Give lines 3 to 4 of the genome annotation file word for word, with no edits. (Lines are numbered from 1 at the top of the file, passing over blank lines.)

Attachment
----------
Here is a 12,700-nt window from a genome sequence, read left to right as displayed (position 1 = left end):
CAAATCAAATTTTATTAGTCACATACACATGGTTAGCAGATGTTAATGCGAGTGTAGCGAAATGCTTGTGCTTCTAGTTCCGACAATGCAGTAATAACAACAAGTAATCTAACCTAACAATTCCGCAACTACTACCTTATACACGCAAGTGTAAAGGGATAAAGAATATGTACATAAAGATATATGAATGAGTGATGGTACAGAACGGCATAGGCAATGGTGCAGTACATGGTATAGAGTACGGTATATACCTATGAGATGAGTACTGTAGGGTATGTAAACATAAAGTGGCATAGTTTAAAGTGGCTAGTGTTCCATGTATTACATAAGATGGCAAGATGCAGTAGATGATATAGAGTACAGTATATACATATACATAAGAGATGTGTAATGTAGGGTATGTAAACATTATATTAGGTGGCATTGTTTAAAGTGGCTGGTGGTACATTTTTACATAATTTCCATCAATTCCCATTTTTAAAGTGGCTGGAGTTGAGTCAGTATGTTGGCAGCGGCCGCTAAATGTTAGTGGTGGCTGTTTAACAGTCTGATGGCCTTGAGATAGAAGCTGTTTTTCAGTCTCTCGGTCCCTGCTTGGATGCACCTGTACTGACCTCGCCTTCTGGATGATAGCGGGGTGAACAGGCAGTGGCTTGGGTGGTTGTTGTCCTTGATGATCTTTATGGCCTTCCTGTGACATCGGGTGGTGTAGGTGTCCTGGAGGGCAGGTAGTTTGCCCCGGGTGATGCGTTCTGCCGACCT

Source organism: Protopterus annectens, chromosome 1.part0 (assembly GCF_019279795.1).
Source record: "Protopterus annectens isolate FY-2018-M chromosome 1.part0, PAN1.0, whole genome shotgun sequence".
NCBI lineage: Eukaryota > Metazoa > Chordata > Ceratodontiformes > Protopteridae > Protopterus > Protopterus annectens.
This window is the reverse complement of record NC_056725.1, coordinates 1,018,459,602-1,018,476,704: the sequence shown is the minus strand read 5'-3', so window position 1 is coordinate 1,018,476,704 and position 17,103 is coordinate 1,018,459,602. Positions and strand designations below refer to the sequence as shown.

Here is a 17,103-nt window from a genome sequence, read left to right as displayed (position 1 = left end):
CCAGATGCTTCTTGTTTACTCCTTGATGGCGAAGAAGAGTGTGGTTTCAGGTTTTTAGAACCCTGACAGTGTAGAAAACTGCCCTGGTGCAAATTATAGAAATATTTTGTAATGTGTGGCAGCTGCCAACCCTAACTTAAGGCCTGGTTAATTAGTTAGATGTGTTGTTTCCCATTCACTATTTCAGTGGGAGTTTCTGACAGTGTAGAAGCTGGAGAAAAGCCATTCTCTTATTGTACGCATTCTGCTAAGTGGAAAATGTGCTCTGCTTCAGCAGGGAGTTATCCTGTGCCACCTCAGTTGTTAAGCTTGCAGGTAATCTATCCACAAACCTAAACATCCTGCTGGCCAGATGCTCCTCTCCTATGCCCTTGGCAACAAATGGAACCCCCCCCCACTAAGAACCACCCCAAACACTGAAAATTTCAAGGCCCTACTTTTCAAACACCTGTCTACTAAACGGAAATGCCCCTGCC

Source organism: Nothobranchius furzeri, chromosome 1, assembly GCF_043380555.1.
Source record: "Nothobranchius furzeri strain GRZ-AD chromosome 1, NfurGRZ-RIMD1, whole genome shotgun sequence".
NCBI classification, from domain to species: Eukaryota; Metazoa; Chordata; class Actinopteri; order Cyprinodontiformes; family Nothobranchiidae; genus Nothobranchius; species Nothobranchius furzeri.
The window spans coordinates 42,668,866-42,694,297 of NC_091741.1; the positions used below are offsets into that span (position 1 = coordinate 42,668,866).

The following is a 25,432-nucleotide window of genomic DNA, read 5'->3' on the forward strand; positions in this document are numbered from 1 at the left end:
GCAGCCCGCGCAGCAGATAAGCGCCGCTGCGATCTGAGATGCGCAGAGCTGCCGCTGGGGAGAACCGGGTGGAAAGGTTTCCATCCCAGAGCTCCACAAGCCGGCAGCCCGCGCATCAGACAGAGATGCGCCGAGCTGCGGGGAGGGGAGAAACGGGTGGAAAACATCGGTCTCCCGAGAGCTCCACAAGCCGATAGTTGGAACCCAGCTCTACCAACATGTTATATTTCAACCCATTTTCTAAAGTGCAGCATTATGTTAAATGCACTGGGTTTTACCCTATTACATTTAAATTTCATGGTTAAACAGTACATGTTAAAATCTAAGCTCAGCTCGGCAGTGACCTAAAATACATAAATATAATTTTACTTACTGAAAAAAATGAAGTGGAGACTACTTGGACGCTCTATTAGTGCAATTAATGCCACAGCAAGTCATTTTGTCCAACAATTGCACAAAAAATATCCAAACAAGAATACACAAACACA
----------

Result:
Source organism: Protopterus annectens, chromosome 1.part0 (assembly GCF_019279795.1).
Source record: "Protopterus annectens isolate FY-2018-M chromosome 1.part0, PAN1.0, whole genome shotgun sequence".